Right. If you frequently weigh things up you think (pensare) about them. You give people flowers to make them think about you. Florologically speaking, the traditional flower to make you pensive for a loved one is the flower in the picture which was therefore called a pensée, or, in Modern English, a pansy. (The gay sense didn't come in until a hundred years ago). By the way, I couldn't find any way to work pansies into the main post, so I had to append them in an appendix.

Saturday 3 July 2010

Oozing Collectables

I have before me the particulars of a flat (or, if you must, apartment) which, apparently, "oozes charm."

Is that possible. Could charm - lovely, fresh-faced, care-free charm - ooze?

Charm comes from carmen which is Latin for song. Ooze comes from wase which was Anglo Saxon for mud.

There's something quite blood-curdling about these forced marriages between unsuitable words. I cannot see the words "Intimate Wipes" without shuddering. A few weeks ago I was sidling around the London Print Fair with Mrs Malaprop, lusting cashlessly for this picture or that. Mrs Malaprop observed with that if I ever did make any money I would "only go and squander it on collectables."

I detest the word collectables. It is the most pointless, hideous piece of jargon in the English language. You can collect anything: stamps, jam jars, baboons or oak trees. Every concrete noun could be collected, and even some abstract ones (cool and calm). So to lock that predatory horror of a word into a dark sentence with the delightful squander seemed the apogee of linguistic cruelty.

Squander is a splendid word (of obscure etymology). It has just enough morality to have meaning, but not enough to remove its sense of fun. George Best once said:

I spent a lot of money on booze, birds and fast cars. The rest I just squandered.

The River Ouse: not as muddy as you thought

P.S. First I should point out that Mrs Malaprop was aware of her linguistic antitheses. I would never wish to slight her language. Second, I think somebody else pointed out the intimate wipes before me, possibly Stephen Fry, but I'm not sure.

Friday 2 July 2010

Bulwer-Lytton or: The Pen is Mightier than The Great Unwashed

The winners of the Bulwer-Lytton prize for the worst opening of a novel have been announced.

Edward Bulwer-Lytton was a nineteenth century novelist, poet, playwright, politician, philanderer, debauchee and wife-incarcerator who put four phrases into the English language. Here are the first three:

The pen is mightier than the sword
   - From the play Richelieu, since disproved by experiment.

The Great Unwashed
   - From Paul Clifford, of which more anon.

The Coming Race

   -And if that is an unfamiliar phrase then you don't know nearly enough about Nazi mysticism or the lyrics to David Bowie's Oh You Pretty Things. It comes from a novel Bulwer-Lytton wrote about super-people who live underground, obviously.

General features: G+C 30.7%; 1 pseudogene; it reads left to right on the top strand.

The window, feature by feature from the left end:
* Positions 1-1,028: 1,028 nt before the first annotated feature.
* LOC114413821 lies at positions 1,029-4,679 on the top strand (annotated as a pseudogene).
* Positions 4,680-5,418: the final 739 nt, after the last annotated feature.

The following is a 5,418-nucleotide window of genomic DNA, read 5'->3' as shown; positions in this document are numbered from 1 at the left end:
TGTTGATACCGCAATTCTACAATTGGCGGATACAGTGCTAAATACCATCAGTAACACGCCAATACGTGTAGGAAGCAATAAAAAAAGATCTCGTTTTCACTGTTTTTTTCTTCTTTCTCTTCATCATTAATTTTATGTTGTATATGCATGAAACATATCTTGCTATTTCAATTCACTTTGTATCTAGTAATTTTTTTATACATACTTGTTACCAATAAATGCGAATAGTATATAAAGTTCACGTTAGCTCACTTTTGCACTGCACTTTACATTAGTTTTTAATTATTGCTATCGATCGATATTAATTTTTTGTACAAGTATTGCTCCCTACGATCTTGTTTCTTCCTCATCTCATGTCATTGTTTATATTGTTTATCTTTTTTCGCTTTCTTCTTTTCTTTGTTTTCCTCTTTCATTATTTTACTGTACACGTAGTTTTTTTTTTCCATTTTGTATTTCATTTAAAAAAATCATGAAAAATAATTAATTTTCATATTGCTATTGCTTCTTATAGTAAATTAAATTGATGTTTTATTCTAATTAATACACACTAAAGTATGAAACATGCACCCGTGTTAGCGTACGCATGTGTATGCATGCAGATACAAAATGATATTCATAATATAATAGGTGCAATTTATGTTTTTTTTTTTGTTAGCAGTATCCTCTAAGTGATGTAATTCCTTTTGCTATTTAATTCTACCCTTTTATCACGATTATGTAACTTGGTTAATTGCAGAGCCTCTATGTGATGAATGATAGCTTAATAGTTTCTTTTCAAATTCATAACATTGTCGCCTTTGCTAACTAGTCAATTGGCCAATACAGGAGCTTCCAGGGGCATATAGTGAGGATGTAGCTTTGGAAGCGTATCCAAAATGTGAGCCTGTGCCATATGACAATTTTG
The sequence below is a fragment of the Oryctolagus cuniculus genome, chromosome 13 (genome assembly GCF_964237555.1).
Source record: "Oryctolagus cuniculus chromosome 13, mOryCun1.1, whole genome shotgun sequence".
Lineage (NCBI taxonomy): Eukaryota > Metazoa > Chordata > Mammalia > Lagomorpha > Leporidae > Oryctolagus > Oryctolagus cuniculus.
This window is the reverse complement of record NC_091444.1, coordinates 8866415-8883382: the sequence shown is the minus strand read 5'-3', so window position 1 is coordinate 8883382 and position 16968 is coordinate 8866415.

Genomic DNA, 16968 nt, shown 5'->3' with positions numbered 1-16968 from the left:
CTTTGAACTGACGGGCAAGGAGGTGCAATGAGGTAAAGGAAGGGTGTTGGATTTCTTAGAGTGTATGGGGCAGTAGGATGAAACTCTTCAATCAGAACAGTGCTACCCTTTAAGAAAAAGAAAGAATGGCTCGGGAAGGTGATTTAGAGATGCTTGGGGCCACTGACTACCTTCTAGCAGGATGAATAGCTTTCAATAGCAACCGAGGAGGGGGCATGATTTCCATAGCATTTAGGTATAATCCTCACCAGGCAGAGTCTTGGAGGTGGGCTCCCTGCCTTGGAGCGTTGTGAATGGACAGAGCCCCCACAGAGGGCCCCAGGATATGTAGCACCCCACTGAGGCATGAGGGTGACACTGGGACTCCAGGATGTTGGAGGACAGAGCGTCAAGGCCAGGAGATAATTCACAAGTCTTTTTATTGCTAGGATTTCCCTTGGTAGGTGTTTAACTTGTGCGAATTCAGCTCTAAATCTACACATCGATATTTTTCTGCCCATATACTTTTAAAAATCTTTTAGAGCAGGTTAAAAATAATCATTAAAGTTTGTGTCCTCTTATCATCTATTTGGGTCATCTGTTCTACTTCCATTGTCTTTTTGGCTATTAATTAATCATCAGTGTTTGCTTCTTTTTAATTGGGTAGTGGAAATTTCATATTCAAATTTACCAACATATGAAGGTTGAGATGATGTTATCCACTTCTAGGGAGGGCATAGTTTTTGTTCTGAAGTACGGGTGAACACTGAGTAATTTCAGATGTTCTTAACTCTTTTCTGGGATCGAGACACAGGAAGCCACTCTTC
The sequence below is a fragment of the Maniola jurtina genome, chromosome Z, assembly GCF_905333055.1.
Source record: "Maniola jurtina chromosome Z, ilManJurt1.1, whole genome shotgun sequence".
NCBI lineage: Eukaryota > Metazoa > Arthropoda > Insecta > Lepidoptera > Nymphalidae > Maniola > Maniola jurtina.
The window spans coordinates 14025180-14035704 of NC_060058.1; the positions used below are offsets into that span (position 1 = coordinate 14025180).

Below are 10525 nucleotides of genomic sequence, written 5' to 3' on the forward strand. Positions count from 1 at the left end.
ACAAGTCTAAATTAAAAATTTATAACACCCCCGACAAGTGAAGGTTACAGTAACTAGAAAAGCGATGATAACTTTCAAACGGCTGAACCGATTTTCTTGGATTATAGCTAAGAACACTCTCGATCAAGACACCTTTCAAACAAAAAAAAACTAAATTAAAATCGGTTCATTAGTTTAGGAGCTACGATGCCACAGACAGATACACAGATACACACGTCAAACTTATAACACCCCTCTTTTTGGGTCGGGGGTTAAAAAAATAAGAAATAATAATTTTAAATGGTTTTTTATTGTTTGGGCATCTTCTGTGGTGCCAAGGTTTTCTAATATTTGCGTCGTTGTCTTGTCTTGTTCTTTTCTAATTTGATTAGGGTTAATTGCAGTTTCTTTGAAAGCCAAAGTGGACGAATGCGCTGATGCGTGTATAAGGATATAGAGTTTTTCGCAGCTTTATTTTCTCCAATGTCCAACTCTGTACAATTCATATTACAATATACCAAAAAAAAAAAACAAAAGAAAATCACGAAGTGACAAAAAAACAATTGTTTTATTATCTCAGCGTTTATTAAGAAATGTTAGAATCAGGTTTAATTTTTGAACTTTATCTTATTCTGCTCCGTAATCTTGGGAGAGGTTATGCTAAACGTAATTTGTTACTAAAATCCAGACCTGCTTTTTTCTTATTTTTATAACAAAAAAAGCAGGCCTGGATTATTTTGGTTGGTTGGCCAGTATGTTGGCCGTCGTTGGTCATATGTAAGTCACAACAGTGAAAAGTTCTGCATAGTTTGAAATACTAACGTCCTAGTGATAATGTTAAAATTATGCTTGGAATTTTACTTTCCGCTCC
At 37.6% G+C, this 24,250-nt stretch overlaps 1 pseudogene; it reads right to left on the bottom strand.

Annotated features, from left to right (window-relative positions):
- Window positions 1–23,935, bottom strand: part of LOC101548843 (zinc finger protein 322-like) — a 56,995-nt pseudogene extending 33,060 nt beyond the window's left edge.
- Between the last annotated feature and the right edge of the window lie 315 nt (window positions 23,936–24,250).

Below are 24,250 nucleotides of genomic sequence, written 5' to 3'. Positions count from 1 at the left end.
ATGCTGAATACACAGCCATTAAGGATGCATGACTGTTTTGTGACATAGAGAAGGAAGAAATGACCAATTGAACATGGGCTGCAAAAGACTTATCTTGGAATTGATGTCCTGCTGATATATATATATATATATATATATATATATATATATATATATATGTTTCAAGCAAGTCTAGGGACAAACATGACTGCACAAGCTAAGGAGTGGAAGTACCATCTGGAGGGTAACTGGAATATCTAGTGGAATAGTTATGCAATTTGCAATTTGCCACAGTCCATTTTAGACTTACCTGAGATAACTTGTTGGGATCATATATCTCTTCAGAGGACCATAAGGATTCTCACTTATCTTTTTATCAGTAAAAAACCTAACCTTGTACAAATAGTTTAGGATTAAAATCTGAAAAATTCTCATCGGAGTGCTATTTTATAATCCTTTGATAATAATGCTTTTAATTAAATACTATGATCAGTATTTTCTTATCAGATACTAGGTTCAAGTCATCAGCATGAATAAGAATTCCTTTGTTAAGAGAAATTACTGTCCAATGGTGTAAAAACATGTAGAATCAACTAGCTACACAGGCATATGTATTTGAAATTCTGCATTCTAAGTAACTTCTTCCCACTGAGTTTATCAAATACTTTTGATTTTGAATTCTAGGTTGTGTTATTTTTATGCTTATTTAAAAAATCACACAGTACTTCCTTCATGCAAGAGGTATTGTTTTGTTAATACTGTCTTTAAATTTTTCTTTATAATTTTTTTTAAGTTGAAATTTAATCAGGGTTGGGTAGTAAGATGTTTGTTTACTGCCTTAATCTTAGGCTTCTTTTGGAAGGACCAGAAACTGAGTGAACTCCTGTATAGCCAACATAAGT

However, poor Bulwer-Lytton will be forever remembered not for those sublimities, but for the ridiculous opening lines of Paul Clifford, which was published in 1830:

It was a dark and stormy night; the rain fell in torrents--except at occasional intervals, when it was checked by a violent gust of wind which swept up the streets (for it is in London that our scene lies), rattling along the housetops, and fiercely agitating the scanty flame of the lamps that struggled against the darkness.

Apparently those first few words were much quoted in the Peanuts cartoon strip (which I fear I have never read). Anyway, the phrase "It was a dark and stormy night" have become a byword for bad opening lines.
Rightly so. That whole paragraph tells you nothing at all about the story that is to follow. Zero. Zilch. Nada. Rien.

Is this going to be a novel about a serial killer or about an amusing talking cat called Gerald? I don't know and that paragraph gives me not a hint of a whiff of a clue. It is a collection of clichéd images full of rain and darkness and signifying bugger all.

As with a proper cliché it could be cut out and prefixed to almost any novel set in London (and, with the alteration of a word, any city). That is what's wrong with it.

Which leads me inevitably on to the Bulwer-Lytton prize. Contestants have to write the first few lines of an imaginary terrible novel. This year's winner is a lady called Molly Ringle and her paragraph goes:

For the first month of Ricardo and Felicity's affair, they greeted one another at every stolen rendezvous with a kiss--a lengthy, ravenous kiss, Ricardo lapping and sucking at Felicity's mouth as if she were a giant cage-mounted water bottle and he were the world's thirstiest gerbil.

But... but... that's not terrible. That's not terrible at all. So far as I'm concerned that's brilliant. I would read on. If I picked up a book in the bookshop and that was the first paragraph I would be leaping for the till, cash in hand and whooping joyously. It's surprising, it's funny, it is utterly different. It is everything that Bulwer Lytton's paragraph is not. There is the suggestion of Ricardo's desperation, of the unhealthiness of the relationship and yet of its comical contemptibility.

Molly Ringle's lines have none of the problems that scar Bulwer-Lytton's immortal drivel. They are original. They are amusing. They could not have been put at the start of any other book. I have a damned fine idea of the kind of (very odd) novel that I'm about to read. The story has already got itself going and I've been introduced to the main characters, their relationship and the animal to which they can best be compared. I care about Ricardo already.

But Felicity's horrid.

For all the winners and honourable mentions follow this link.

P.S. When he was old Kingsley Amis became so depressed with the tedium of contemporary literature that he vowed never to read another novel unless it began with the words "A shot rang out."

P.P.S. This whole post could, perhaps, have been better expressed in the words of a wildly successful screenwriter friend of mine who will tell you, at gun-point if necessary, that you should start a story as late as possible and finish as early as possible.

Such mysteries